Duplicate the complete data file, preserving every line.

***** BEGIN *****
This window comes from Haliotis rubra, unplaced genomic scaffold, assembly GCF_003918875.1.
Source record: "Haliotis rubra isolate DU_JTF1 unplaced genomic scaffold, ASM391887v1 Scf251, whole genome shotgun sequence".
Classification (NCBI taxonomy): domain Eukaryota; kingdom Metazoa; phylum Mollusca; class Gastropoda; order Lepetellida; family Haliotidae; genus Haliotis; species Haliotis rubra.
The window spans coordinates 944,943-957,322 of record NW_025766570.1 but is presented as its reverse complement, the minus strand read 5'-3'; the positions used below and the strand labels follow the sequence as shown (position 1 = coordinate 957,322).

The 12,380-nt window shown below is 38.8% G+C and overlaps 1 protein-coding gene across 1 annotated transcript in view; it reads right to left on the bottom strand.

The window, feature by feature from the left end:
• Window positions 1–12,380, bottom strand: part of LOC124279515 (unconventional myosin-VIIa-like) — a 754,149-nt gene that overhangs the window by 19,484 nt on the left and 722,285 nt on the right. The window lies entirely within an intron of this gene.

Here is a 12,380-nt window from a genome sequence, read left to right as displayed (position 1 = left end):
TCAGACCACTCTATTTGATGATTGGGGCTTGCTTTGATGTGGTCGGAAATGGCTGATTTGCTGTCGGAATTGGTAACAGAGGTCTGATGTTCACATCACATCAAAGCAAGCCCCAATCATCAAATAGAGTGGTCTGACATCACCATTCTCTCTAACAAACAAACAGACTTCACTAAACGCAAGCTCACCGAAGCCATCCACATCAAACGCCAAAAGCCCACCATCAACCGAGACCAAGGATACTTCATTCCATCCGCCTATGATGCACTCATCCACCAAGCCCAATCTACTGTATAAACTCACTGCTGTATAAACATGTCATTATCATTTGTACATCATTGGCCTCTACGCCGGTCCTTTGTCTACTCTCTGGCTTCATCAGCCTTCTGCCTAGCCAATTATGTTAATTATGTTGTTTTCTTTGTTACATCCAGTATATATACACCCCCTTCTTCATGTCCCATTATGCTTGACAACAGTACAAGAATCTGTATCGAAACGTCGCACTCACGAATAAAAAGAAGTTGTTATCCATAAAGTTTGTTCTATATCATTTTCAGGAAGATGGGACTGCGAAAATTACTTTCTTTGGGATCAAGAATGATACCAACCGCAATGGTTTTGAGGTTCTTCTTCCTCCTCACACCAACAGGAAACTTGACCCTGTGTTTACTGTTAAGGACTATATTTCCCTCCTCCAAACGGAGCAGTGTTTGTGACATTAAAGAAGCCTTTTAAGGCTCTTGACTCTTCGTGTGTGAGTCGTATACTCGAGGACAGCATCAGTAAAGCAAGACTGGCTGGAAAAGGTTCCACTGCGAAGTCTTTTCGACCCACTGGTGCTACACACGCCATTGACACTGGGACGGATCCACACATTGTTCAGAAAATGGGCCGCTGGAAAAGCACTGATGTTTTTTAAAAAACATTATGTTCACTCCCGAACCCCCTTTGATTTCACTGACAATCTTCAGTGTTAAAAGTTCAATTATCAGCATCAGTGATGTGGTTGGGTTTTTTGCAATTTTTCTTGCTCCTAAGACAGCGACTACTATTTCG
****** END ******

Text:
This window comes from Haliotis rubra, unplaced genomic scaffold, assembly GCF_003918875.1.
Source record: "Haliotis rubra isolate DU_JTF1 unplaced genomic scaffold, ASM391887v1 Scf251, whole genome shotgun sequence".
Classification (NCBI taxonomy): domain Eukaryota; kingdom Metazoa; phylum Mollusca; class Gastropoda; order Lepetellida; family Haliotidae; genus Haliotis; species Haliotis rubra.
The window spans coordinates 944,943-957,322 of record NW_025766570.1 but is presented as its reverse complement, the minus strand read 5'-3'; the positions used below and the strand labels follow the sequence as shown (position 1 = coordinate 957,322).

The 12,380-nt window shown below is 38.8% G+C and overlaps 1 protein-coding gene across 1 annotated transcript in view; it reads right to left on the bottom strand.

The window, feature by feature from the left end:
• Window positions 1–12,380, bottom strand: part of LOC124279515 (unconventional myosin-VIIa-like) — a 754,149-nt gene that overhangs the window by 19,484 nt on the left and 722,285 nt on the right. The window lies entirely within an intron of this gene.

Here is a 12,380-nt window from a genome sequence, read left to right as displayed (position 1 = left end):
TCAGACCACTCTATTTGATGATTGGGGCTTGCTTTGATGTGGTCGGAAATGGCTGATTTGCTGTCGGAATTGGTAACAGAGGTCTGATGTTCACATCACATCAAAGCAAGCCCCAATCATCAAATAGAGTGGTCTGACATCACCATTCTCTCTAACAAACAAACAGACTTCACTAAACGCAAGCTCACCGAAGCCATCCACATCAAACGCCAAAAGCCCACCATCAACCGAGACCAAGGATACTTCATTCCATCCGCCTATGATGCACTCATCCACCAAGCCCAATCTACTGTATAAACTCACTGCTGTATAAACATGTCATTATCATTTGTACATCATTGGCCTCTACGCCGGTCCTTTGTCTACTCTCTGGCTTCATCAGCCTTCTGCCTAGCCAATTATGTTAATTATGTTGTTTTCTTTGTTACATCCAGTATATATACACCCCCTTCTTCATGTCCCATTATGCTTGACAACAGTACAAGAATCTGTATCGAAACGTCGCACTCACGAATAAAAAGAAGTTGTTATCCATAAAGTTTGTTCTATATCATTTTCAGGAAGATGGGACTGCGAAAATTACTTTCTTTGGGATCAAGAATGATACCAACCGCAATGGTTTTGAGGTTCTTCTTCCTCCTCACACCAACAGGAAACTTGACCCTGTGTTTACTGTTAAGGACTATATTTCCCTCCTCCAAACGGAGCAGTGTTTGTGACATTAAAGAAGCCTTTTAAGGCTCTTGACTCTTCGTGTGTGAGTCGTATACTCGAGGACAGCATCAGTAAAGCAAGACTGGCTGGAAAAGGTTCCACTGCGAAGTCTTTTCGACCCACTGGTGCTACACACGCCATTGACACTGGGACGGATCCACACATTGTTCAGAAAATGGGCCGCTGGAAAAGCACTGATGTTTTTTAAAAAACATTATGTTCACTCCCGAACCCCCTTTGATTTCACTGACAATCTTCAGTGTTAAAAGTTCAATTATCAGCATCAGTGATGTGGTTGGGTTTTTTGCAATTTTTCTTGCTCCTAAGACAGCGACTACTATTTCG